10 Ways to Shop Local

Posted on: in [ Budgeting, Community, General, Savings ]

10 Ways to Shop Local

Supporting our community is one of the most impactful ways we can help it grow. This financial literacy month, State Bank would like to show you how to impact the community with one simple gesture – stay local. For those who want to shop local, but don’t know where to start, we have compiled with some great ideas you may not have considered yet. Take a look:

 

  1. Get produce at your local farmers market.
  2. Purchase floral arrangements from your neighborhood florist instead of online vendors.
  3. Work with local providers for your insurance and wealth management.
  4. Venture out for the night and tour area dining and entertainment establishments.
  5. Bank with a community bank.
  6. Buy groceries from a regional company compared to the large national chains.
  7. Like your favorite area businesses on Facebook and other social media.
  8. Shop for birthdays and holidays at your community’s downtown storefront.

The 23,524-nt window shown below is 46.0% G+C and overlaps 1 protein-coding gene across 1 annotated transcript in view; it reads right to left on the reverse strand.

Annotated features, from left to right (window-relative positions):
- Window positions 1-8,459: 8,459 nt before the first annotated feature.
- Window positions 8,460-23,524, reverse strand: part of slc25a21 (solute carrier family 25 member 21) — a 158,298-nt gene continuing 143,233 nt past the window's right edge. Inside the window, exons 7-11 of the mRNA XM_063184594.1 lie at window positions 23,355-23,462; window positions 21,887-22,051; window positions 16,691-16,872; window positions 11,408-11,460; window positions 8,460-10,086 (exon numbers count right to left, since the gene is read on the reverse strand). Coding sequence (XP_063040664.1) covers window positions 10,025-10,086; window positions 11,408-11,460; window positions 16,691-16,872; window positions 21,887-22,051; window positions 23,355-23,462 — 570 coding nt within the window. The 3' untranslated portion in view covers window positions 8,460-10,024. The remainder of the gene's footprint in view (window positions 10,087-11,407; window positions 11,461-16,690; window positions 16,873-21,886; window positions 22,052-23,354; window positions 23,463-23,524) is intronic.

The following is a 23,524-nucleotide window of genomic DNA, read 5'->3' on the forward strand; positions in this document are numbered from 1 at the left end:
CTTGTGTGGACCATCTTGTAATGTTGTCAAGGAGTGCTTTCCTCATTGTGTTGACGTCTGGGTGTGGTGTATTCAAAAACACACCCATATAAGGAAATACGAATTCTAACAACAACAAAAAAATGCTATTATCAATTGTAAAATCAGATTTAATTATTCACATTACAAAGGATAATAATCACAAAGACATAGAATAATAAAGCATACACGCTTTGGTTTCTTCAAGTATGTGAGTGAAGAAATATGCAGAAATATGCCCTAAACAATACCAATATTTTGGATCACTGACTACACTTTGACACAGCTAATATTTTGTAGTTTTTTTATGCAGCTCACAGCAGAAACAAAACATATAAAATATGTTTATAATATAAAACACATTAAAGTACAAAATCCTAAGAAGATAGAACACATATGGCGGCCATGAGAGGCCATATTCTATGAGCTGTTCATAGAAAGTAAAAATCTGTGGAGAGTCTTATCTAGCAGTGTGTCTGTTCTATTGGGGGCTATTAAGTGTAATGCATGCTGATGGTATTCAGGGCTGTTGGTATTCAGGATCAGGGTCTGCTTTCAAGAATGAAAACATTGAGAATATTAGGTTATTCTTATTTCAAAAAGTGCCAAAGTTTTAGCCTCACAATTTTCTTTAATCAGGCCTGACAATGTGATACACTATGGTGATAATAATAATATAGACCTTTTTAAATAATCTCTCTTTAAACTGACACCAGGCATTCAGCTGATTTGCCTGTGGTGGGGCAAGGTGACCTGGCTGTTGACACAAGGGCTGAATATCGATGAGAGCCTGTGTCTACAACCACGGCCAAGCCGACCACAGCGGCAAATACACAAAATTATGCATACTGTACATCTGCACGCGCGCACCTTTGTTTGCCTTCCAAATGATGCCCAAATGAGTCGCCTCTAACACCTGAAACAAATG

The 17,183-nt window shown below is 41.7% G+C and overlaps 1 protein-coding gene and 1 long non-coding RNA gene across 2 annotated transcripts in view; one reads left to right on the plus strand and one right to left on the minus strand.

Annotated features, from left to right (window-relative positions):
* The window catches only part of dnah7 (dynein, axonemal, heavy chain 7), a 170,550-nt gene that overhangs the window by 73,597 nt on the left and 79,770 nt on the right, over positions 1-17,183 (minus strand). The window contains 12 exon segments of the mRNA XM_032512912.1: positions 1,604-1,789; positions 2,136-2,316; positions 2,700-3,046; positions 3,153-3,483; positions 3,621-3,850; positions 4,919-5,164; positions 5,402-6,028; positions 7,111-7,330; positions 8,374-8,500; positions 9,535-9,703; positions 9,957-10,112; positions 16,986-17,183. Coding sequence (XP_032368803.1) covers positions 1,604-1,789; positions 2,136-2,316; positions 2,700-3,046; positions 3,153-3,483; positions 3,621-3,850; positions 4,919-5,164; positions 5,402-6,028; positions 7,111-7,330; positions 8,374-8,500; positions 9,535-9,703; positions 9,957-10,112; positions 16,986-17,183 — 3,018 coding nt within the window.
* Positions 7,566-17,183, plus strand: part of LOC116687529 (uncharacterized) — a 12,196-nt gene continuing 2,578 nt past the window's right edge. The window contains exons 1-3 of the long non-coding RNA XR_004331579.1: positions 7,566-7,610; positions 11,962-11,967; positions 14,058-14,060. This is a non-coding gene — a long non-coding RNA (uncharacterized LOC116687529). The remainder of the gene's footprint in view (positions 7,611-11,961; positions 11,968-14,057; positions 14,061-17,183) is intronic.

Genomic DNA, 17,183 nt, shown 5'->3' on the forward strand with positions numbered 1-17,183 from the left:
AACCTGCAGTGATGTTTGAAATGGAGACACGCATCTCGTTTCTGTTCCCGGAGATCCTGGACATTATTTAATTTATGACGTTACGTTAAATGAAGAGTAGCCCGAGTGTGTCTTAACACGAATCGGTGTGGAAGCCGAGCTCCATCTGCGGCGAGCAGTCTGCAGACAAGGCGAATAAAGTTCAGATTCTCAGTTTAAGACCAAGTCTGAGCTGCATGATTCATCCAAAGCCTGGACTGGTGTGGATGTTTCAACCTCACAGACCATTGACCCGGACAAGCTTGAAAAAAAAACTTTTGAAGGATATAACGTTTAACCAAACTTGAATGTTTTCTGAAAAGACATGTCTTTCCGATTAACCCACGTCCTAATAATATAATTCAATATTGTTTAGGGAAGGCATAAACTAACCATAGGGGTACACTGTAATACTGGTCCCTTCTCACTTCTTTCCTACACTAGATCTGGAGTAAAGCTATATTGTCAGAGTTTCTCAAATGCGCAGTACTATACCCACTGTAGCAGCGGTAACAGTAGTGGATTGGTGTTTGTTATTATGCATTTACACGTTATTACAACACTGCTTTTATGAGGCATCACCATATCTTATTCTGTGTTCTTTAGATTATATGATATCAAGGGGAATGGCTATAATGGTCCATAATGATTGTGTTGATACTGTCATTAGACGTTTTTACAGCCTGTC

9. If you have received great service or products from a local business, recommend them to a friend or relative.
  10. Stay local when planning weddings or other milestone events and avoid online alternatives.

 

Owning and managing a small business may be more difficult than you think. We believe that opportunity is everywhere. Whether you’d like to open a business of your own, or simply want to support the ones you enjoy, it’s great to learn what small businesses are all about. That’s why State Bank is excited to share some compelling and surprising facts surrounding the small businesses in our neck of the woods.

 

  • A company is considered a small business if they have less than 500 employees according to the Small Business Administration.
  • 99.7 percent of all active companies in the United States are classified as small businesses.
  • If your favorite retailer has been in business over ten years, they have officially beat the odds. According to the Bureau of Labor, two out of three small businesses are still operating after two years in business, and only half of small businesses have survived after being open for five years.  Approximately one-third of small businesses last ten years or longer.
  • Cash flow is cited as the more common issue regarding a business’s failure. Associated tasks such as invoicing, timed billing, and record keeping are often the most commonly linked culprits.

 

If your business needs to gain capital for an expansion or start-up, State Bank is here to help. Our experienced commercial lenders can help you determine your ideal capital amount while also setting up valuable cash flow services. Send us your information or stop in today to learn more about this convenient and affordable service.

 

Close

Are you having trouble finding what you are looking for?